Thursday, December 29, 2005

10 things you didn't know

Random bits of information about myself:

1. I hate being right handed. Lefties are so much cooler!
2. Only two things can make me cry. India and Innocence.
3. Sometimes I wish I could chuck it all and pursue a career in the, cinema, photography, anything. Creativity stirs something in me. I also regret not being able to pursue a career as a cricket test match umpire...sigh!
4. If I could change something about my appearance, I'd remodel my nose.
5. Bengali, Urdu and Telugu are sweetest languages I have ever heard.
6. I can never choose between mountains and beaches. I love them both!
7. Words I use most frequently these days are,'whatrussaying?', 'what bloody?' (I'll explain this later) and 'right'.
8. I am too much of an idealist for my own good.
9. I beleive religion is divisive.
10. My favourite food in the world in 'parshe macher jhol'.(Quite unsure what its called in English. If any of you know, please let me know.)

Well this is 2005's last post. Hope you guys have a blast bringing in the new year. Please be careful and responsible in your revelries. Hope to see you all in 2006!


Saturday, December 24, 2005

The one about Christmas


Christmas is here. I don't know what it is about this time of the year that cheers me up without fail, baar baar lagataar. The truth of the matter is that the manifestation of this cheer is in the form of decorated streets, resplendent Xmas trees, huge shopping discounts and loads of drinking by all and sundry. SO what is it about this time of the year?

The universality of the message is so hard to miss. Its hard to explain...I always find myself cheerful and in high spirits (no pun intended) during this time of the year. 'Jaane de yaar, Its Christmas!' is what I find myself telling most people with any sort of cross to bear towards me or any one else. Most things are forgiven, faces are more cheerful and plans involving togetherness are charted out. Anyways, heres to another Merry Christmas and a New Year!

My fondest memories of Christmas are:

1. Mass at St.Xaviers' College. We were in the School then, but still made it a point to go to the College Church and attend mass. The tree was modest but truly beautiful! The serenity of the place is something I have not experienced anywhere else. There would be one mass before the school closed for the holidays and I made it a point to attend that one as well. The walk back home with a couple of friends, entailed giving dirty looks to our contemporaries in La Martiniere and getting the same treatment in return of course. (I remember asking one of them, 'Oh so you're from La Marts?' and he totally freaked out...most of them did. 'Its La Martiniere', they would correct you. It was good fun. Just some healthy school rivalry, nothing dangerous, I might add. I made some great friends from LMB later.)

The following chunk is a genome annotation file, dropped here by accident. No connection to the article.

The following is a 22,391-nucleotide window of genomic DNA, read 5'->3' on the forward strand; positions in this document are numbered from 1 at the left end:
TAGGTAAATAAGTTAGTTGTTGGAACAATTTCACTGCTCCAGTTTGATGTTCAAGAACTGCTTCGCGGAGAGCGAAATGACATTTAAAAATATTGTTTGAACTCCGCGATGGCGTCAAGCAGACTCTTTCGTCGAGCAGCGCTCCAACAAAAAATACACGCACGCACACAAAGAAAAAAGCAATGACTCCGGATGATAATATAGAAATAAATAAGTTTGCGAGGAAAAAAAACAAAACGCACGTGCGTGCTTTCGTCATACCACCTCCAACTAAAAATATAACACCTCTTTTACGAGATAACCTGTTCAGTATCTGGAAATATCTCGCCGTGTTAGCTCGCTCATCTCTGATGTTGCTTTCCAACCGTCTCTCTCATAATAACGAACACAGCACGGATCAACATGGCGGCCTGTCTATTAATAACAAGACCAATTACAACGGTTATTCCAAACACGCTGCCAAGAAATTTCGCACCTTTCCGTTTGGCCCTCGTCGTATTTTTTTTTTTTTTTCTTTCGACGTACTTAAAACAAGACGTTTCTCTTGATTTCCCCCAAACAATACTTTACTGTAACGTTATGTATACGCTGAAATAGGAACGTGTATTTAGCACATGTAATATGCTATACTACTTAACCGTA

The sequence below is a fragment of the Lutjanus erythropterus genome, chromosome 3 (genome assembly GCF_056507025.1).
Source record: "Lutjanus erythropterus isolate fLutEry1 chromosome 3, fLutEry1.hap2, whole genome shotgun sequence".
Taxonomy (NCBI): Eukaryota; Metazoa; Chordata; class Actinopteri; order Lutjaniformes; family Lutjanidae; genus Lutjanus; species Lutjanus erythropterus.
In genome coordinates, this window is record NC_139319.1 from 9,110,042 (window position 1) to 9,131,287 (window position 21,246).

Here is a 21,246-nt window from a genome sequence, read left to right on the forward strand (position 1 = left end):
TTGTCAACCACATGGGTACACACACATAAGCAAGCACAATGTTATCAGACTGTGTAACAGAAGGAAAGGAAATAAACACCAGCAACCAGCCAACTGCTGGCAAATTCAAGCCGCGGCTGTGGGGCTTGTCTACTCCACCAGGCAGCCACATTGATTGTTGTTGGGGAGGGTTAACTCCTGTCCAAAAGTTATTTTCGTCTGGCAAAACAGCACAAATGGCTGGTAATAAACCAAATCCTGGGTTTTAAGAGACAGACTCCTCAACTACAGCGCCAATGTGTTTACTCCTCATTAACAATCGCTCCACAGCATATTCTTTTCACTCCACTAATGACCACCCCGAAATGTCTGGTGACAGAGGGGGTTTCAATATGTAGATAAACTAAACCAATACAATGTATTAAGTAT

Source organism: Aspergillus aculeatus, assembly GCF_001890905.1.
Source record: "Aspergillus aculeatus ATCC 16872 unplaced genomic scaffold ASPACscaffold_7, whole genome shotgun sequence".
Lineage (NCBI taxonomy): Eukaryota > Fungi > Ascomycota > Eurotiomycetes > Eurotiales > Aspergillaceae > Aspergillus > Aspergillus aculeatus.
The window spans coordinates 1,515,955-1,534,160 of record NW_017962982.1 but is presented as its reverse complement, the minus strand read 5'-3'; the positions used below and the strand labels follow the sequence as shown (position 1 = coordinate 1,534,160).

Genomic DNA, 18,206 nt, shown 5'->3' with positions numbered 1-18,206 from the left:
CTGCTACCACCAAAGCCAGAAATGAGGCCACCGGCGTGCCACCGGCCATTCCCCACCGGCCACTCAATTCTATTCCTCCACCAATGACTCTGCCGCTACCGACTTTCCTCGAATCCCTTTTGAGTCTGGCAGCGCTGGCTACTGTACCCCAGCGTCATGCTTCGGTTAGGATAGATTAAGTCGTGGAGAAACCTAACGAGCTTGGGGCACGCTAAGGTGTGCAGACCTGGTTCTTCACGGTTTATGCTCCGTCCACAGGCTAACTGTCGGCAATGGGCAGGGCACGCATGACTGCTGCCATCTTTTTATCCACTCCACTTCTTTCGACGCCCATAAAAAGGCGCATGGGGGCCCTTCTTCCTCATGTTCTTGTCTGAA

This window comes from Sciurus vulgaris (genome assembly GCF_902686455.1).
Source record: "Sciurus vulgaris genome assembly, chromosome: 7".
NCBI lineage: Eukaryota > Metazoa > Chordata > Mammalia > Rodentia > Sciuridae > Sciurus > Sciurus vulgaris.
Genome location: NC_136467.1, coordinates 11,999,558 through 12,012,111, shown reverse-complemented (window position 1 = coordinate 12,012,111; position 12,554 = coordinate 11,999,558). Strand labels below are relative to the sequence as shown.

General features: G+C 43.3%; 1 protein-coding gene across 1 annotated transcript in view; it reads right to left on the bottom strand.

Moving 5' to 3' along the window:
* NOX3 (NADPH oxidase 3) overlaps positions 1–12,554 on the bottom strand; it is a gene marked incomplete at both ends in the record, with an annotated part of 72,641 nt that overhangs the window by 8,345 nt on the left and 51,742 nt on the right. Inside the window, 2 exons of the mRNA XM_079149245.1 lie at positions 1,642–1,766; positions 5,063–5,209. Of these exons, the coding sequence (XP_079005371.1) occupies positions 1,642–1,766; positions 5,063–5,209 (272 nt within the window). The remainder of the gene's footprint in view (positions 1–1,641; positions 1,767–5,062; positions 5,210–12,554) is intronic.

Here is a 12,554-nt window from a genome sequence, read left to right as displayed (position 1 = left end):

2. Christmas lunch at Calcutta Club. I quite hate place for its snobbish attitude and its inability to be flexible. A relic of the Raj, the place is ,I tell you. I have heard old men shout out to bearers there, 'Boy! Ek whisky pawni lao!' Where are you, dadu? Sussex, 1943? Quite disgusting. But quintessential Calcutta. But the Christmas Lunch is something I was forced to go for year after year by my folks and after a while the event started to grow on me. The best turkey I've tasted, a menu that hasn't changed since 1923 and the company of good friends. A cold traditional institution turns into a cosy and fun place, albeit for an afternoon.

3. Santa Claus. I believed. For too long. Far too long. My parents used to humour me. I once wrote a letter to Santa and even left him a piece of chocolate! Poor chap, all that traveling and climbing in and out of people's chimneys... a snack would do him good I felt. I was 10 then (go ahead, chuckle). The excitement of waking up on Xmas morning and checking the Christmas stocking is something that my childhood will always cherish. When I would say the blasphemous words, 'I dont think Santa exists', my parents would take me to task and vehemently oppose my views and reinforce the faith. Thanks Maa and Dad, for letting a little kid continue to believe in all the good and virtue that Christmas stands for a little longer than most.


Wednesday, December 21, 2005

Ten best film soundtracks of 2005

ItÂ’s that time of the year again! Awards night, if you will. End of another year. Musically, unfortunately, this year hasnÂ’t been very rich or exciting. There have, however, been some outstanding talents that have made their presence felt through some truly brilliant film scores that they have composed. Otherwise its been a barrage of studio mixed techy sounds and item numbers, each as difficult to distinguish from the other as it is Shahrukh Khan's performances. Anyhow, below mentioned are the musical highlights of the year gone by, according to yours truly.